06:41 PM -- Scott Groginsky, representing the Quality Teachers Commission, testified in support of the bill. He provided a handout containing the January 2009 report of the commission and the commission's 2008 recommendations related to educator identifiers (Attachment I). Mr. Groginsky described the commission's duties and its recommendations around educator identifiers.
Mr. Groginsky responded to committee questions, including a question about the language in the bill, and whether the commission supports the bill in its current form. He said the commission does support the current language. Committee discussion on this topic continued. Mr. Groginsky responded to the question about what the data collected using the identifier includes. Senator Romer commented about the bill in relation to "Race for the Top" grant moneys.
Committee discussion around "Race for the Top" ensued, with conversation about whether the language in the bill hinders the chance of those grants coming to the state. The committee returned to the discussion around what the data is and how the data is used.
07:02 PM -- Richard Wenning, Colorado Department of Education (CDE), testified in support of the bill. He said the CDE is uncomfortable with the sanction language because it restricts a district's ability to use data from the identifier. He said the issue of how the data is used should be left up to the district. He spoke to the federal grants and the federal stabilization package, talking about eligibility for those funds.
Dr. Wenning responded to committee questions.
07:11 PM -- Lindsay Neil, representing the Colorado Children's Campaign, testified in support of the bill. She said no teacher should have their performance judged by a single indicator. She spoke to earlier committee discussion about cross-district comparisons of data, saying the Children's Campaign does not support limiting the use of the data. Ms. Neil said there are many uses for the educator identifier, too many to be predicted at this time.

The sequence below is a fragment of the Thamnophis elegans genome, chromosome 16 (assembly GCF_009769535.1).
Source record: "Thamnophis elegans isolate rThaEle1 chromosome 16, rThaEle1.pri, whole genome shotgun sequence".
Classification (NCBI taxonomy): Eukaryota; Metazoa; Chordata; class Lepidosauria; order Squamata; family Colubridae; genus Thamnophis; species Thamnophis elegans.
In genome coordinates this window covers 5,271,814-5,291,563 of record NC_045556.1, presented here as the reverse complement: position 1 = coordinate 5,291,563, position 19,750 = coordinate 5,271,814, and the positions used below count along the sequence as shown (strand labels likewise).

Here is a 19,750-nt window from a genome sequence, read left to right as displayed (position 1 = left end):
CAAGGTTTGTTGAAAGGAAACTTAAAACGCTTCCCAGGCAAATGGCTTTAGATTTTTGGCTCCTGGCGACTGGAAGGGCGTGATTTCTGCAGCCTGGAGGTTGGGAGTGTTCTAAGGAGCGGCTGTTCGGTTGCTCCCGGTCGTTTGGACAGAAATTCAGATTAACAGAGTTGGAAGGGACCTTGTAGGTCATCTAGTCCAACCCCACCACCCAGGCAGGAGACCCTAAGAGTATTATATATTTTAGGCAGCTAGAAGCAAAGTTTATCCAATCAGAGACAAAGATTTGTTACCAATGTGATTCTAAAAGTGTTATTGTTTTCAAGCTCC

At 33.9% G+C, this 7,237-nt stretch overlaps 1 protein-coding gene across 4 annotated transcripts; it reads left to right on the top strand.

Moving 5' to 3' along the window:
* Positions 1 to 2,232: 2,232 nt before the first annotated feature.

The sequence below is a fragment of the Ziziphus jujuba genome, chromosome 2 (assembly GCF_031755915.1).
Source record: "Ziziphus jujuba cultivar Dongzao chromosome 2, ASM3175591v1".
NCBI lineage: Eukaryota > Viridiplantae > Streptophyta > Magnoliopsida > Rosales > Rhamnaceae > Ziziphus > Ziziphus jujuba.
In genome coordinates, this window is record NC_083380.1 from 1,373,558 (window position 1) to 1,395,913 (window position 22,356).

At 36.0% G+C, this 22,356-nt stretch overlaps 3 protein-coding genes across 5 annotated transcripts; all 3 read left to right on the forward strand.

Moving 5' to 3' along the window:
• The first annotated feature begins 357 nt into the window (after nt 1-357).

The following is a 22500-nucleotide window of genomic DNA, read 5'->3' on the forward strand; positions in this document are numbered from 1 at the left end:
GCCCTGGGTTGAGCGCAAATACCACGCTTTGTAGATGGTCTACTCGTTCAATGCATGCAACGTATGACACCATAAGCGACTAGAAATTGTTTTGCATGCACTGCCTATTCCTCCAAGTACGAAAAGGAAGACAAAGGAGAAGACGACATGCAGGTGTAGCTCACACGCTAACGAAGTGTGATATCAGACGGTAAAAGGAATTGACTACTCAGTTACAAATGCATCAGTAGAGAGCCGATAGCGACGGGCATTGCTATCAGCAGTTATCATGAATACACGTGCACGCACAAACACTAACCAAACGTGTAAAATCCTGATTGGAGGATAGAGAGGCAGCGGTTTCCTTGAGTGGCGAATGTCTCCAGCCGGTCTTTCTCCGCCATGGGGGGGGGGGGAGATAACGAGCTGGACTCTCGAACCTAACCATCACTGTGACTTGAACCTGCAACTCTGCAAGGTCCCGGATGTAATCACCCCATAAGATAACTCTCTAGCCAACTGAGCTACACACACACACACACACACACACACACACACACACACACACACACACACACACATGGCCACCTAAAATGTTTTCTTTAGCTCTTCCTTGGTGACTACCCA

07:15 PM -- Jane Urschel, representing the Colorado Association of School Boards (CASB), testified in support of the bill. She expressed concerns around limiting the use of data. She talked about using data to improve student achievement. Dr. Urschel talked about how long it takes to help a student who spends a year with a bad teacher. She said the bill is linking teacher performance to student achievement. She proposed language around how the data could be used.
07:21 PM -- Bruce Caughey, representing the Colorado Association of School Executives (CASE), testified in favor of the bill. He said CASE cannot support the bill in its current form due to the language around use of data. He talked about looking at outputs rather than inputs, and a focus on teacher effectiveness.
07:25 PM -- Brad Jupp, from the Denver Public Schools (DPS), testified in support of the bill. He related the experience of DPS over the past ten years. He talked about uses for the data that would be collected. He said the state can take a lead role in helping districts. He talked about the importance of taking a step forward in teacher effectiveness.
Mr. Jupp responded to committee questions, including a question about how to alleviate fears around the educator identifier.
Senator Bacon said the bill would be brought back for action only on a date to be determined.
The committee adjourned.